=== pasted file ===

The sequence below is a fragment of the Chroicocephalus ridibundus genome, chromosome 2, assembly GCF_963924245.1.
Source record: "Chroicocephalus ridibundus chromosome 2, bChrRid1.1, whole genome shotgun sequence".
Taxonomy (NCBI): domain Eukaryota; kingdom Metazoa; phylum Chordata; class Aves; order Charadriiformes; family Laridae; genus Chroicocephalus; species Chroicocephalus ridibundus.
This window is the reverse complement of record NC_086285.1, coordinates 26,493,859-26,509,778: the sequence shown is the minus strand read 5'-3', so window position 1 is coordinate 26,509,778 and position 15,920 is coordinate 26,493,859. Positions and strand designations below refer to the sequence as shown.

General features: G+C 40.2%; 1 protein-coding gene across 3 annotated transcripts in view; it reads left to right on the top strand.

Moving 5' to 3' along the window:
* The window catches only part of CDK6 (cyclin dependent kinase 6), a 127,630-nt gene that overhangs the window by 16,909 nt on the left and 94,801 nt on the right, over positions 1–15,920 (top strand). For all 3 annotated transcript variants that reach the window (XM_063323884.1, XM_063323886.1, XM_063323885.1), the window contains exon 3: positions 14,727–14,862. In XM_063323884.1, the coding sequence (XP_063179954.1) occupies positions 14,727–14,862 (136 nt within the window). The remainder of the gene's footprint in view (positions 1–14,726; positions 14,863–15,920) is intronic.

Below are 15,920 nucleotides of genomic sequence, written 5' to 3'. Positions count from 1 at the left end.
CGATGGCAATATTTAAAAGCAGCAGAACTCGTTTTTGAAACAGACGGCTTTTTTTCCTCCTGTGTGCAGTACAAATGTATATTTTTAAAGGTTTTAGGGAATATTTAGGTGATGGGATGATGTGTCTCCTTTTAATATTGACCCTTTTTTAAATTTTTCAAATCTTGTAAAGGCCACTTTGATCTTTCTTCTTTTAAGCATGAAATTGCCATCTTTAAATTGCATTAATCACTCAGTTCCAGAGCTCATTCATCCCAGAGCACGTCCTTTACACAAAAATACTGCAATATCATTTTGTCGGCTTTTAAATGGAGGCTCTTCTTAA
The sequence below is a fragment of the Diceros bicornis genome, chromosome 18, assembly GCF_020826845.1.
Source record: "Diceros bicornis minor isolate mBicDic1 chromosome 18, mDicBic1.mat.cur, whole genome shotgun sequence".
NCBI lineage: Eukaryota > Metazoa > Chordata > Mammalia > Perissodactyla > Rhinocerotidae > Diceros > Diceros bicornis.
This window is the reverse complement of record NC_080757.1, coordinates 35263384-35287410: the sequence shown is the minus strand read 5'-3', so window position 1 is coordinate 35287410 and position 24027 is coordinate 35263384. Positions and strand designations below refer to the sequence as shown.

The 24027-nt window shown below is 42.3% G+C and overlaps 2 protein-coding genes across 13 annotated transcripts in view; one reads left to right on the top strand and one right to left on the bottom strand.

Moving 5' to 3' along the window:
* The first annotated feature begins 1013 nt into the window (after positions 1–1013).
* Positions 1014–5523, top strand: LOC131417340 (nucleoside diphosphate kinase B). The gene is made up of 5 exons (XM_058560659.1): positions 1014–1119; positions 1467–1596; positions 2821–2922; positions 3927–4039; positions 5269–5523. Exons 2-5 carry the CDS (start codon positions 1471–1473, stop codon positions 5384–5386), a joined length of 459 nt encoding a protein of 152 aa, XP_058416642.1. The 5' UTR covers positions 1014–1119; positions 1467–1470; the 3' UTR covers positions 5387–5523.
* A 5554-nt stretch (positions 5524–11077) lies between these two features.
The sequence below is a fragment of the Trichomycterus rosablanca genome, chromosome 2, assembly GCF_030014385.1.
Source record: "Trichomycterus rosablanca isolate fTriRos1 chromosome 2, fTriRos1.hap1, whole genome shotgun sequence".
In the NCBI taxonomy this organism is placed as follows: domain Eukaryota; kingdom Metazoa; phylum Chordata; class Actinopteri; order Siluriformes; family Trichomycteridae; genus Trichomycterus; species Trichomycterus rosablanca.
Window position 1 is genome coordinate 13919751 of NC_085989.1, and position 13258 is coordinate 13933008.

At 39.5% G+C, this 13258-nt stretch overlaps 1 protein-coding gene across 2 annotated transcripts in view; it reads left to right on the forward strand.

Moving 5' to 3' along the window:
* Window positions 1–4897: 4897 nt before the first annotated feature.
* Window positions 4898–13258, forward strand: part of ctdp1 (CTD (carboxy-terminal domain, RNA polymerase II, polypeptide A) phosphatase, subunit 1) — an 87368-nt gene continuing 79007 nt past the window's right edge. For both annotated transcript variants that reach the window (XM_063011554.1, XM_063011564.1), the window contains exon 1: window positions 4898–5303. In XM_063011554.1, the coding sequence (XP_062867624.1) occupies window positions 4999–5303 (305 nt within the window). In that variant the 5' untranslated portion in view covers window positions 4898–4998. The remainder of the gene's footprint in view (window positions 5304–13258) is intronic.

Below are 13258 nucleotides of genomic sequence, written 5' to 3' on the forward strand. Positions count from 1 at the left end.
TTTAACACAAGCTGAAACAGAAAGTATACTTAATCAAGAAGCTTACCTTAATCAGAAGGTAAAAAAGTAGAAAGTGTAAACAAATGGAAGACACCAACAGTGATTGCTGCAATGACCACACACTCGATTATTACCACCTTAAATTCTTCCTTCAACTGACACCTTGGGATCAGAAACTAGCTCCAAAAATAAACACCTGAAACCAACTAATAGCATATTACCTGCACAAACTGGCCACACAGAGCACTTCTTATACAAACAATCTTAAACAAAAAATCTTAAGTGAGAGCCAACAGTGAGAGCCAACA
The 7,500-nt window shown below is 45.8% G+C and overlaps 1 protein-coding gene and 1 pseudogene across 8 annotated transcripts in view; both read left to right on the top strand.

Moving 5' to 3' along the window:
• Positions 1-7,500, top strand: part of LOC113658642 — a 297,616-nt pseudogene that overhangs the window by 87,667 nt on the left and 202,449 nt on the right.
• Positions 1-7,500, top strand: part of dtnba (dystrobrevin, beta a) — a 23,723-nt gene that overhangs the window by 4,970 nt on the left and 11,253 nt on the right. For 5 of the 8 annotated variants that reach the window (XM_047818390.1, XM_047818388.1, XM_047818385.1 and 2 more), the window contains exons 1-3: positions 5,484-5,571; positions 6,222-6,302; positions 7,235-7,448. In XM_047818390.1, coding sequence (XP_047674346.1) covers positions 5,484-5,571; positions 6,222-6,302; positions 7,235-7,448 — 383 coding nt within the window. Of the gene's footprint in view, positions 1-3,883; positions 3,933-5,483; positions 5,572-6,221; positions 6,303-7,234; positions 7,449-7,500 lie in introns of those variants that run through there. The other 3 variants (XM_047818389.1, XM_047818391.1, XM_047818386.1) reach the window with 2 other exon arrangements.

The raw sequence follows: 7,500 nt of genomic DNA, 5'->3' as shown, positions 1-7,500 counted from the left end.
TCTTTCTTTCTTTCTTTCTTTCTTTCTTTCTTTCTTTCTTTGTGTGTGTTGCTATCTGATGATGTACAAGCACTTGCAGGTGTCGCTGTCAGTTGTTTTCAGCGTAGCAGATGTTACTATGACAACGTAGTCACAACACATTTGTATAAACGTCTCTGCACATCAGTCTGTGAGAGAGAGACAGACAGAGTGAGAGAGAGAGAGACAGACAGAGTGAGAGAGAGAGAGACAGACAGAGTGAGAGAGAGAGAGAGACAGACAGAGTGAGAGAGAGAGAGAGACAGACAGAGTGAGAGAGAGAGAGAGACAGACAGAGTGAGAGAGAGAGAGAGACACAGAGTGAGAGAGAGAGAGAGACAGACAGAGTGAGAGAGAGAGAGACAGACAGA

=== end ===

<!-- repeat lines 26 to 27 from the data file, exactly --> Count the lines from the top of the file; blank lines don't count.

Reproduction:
* Window positions 4898–13258, forward strand: part of ctdp1 (CTD (carboxy-terminal domain, RNA polymerase II, polypeptide A) phosphatase, subunit 1) — an 87368-nt gene continuing 79007 nt past the window's right edge. For both annotated transcript variants that reach the window (XM_063011554.1, XM_063011564.1), the window contains exon 1: window positions 4898–5303. In XM_063011554.1, the coding sequence (XP_062867624.1) occupies window positions 4999–5303 (305 nt within the window). In that variant the 5' untranslated portion in view covers window positions 4898–4998. The remainder of the gene's footprint in view (window positions 5304–13258) is intronic.

Below are 13258 nucleotides of genomic sequence, written 5' to 3' on the forward strand. Positions count from 1 at the left end.